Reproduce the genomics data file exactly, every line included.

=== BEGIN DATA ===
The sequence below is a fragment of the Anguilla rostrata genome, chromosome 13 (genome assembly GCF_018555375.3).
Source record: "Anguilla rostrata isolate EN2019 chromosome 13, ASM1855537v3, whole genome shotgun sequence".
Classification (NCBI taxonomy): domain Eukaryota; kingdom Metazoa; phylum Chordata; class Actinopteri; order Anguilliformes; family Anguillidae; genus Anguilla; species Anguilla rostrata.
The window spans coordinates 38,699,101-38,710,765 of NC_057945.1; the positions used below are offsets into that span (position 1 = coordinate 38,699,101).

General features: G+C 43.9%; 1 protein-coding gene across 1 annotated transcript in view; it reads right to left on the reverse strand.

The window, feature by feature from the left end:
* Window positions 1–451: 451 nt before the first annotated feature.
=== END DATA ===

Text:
The sequence below is a fragment of the Anguilla rostrata genome, chromosome 13 (genome assembly GCF_018555375.3).
Source record: "Anguilla rostrata isolate EN2019 chromosome 13, ASM1855537v3, whole genome shotgun sequence".
Classification (NCBI taxonomy): domain Eukaryota; kingdom Metazoa; phylum Chordata; class Actinopteri; order Anguilliformes; family Anguillidae; genus Anguilla; species Anguilla rostrata.
The window spans coordinates 38,699,101-38,710,765 of NC_057945.1; the positions used below are offsets into that span (position 1 = coordinate 38,699,101).

General features: G+C 43.9%; 1 protein-coding gene across 1 annotated transcript in view; it reads right to left on the reverse strand.

The window, feature by feature from the left end:
* Window positions 1–451: 451 nt before the first annotated feature.